In 1963, Engins Matra, a large airplane and armaments company, took over the assets of a small sports car company run by René Bonnet. Bonnet was at the forefront of French motor racing, and was unfortunately much better at building cars than running a business.
This vehicle was created as a promotional vehicle for the Mcquay-Norris Company of St. Louis, Missouri, which manufactured replacement pistons, rings, bearings, and other automotive parts used to rebuild an engine or chassis.
One of the oldest and most famous names in automobile history is Mercedes. The company began building cars in 1901. Daimler-Benz factories suffered greatly during World War II, but their recovery after the war was dramatic.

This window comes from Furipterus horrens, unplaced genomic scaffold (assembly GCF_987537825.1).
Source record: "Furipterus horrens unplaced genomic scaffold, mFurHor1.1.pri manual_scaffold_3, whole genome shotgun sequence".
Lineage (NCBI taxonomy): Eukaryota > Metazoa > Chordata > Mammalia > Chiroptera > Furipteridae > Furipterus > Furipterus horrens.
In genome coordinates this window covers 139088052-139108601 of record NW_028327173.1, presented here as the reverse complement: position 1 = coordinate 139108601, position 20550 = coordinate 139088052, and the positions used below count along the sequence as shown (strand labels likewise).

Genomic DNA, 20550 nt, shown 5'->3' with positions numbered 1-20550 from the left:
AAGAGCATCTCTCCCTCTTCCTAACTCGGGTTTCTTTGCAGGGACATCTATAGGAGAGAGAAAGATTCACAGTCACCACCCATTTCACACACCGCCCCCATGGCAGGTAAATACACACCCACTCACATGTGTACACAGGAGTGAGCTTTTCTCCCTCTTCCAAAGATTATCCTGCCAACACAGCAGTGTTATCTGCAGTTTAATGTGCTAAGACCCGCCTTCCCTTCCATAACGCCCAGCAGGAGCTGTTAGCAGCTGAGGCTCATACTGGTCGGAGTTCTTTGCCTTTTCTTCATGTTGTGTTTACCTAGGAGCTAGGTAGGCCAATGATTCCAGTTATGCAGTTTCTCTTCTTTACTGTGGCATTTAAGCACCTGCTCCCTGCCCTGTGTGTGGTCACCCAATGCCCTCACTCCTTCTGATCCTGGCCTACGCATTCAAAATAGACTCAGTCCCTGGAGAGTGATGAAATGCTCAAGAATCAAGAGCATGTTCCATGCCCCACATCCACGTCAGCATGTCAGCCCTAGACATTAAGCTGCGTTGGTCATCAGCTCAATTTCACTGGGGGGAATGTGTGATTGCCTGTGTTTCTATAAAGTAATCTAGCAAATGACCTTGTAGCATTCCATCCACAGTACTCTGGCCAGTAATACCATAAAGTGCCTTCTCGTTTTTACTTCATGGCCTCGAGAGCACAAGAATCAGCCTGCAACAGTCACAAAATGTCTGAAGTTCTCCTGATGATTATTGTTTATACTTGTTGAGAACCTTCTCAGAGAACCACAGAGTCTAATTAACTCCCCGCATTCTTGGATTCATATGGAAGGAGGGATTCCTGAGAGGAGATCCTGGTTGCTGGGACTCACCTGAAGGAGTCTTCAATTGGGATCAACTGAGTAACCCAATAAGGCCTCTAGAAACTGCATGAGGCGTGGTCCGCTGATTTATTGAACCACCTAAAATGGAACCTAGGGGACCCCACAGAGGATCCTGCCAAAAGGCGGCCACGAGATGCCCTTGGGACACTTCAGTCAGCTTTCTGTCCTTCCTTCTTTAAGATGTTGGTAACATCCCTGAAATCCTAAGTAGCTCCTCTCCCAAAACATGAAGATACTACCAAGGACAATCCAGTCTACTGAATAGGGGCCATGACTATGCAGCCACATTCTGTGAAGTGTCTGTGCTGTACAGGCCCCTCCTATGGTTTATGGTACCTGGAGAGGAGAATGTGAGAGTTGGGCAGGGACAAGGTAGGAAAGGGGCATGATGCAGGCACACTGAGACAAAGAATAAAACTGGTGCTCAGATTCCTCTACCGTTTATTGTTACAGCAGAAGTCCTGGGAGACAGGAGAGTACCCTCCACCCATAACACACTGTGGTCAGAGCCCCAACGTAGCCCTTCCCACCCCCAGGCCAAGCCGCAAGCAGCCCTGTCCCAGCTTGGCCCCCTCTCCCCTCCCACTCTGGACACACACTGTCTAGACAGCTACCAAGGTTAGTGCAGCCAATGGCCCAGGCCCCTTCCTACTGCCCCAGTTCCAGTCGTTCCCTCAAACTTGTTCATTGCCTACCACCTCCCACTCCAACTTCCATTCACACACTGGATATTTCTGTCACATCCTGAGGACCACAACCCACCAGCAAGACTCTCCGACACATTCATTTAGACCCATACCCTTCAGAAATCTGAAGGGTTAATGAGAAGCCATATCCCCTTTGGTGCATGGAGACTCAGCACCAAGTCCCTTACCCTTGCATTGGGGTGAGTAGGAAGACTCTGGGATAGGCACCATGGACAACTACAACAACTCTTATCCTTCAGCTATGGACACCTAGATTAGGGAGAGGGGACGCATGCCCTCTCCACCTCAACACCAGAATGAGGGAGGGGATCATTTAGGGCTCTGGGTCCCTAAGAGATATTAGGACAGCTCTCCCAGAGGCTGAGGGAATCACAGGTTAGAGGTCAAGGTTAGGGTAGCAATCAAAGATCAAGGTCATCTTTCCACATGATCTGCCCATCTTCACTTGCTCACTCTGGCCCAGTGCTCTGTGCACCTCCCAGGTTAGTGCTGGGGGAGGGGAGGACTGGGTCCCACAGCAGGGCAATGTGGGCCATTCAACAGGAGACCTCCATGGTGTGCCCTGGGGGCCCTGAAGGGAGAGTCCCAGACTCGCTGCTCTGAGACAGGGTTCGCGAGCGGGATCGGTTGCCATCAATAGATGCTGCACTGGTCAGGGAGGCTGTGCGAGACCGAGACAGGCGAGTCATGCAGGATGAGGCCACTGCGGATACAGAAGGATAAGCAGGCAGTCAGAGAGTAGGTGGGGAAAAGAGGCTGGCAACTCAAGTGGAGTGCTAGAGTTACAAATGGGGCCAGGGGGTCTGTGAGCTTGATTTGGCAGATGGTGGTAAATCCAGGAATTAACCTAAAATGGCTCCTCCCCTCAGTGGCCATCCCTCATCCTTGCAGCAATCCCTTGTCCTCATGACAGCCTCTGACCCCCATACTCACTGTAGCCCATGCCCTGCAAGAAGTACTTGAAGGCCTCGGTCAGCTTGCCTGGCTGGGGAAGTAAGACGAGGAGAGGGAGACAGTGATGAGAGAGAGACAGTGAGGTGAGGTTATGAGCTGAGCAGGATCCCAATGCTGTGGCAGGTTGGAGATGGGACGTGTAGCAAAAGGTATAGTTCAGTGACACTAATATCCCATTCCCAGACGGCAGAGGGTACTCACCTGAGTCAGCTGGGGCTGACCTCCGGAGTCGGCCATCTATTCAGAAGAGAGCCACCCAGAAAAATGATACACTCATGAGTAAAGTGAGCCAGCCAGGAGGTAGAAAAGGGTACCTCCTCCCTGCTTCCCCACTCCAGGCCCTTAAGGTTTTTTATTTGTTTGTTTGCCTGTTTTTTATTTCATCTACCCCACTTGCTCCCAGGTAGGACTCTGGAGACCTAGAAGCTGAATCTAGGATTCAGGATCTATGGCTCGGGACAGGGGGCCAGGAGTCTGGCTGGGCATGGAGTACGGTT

The Messerschmitt was one of the first and among the most successful of the many microcars that hit the motoring scene in the 1950s. Although it bears the name of the famous aircraft builder–Willy Messerschmitt–he had little to do with the car’s design.
In 1936, the MG (which stands for Morris Garages) Car Company began production of the T-series. The MGTA Midget and the MGTB were produced pre-WWII. After the war, MG was back in production quicker than most British companies.
Servicemen returning from the European Theater after WWII had become infatuated with the sports car. One of the most popular and recognizable was the MG T-series. In 1949, the MG TC gave way to the MG TD; in 1953, the MG TD gave way to the MG TF.
In 1936 the MG (which stands for Morris Garage) Car Company began production of the T-series. They introduced the MGTA Midget with just over 3,000 being produced. Then came the MGTB, and only a few were produced before World War II broke out.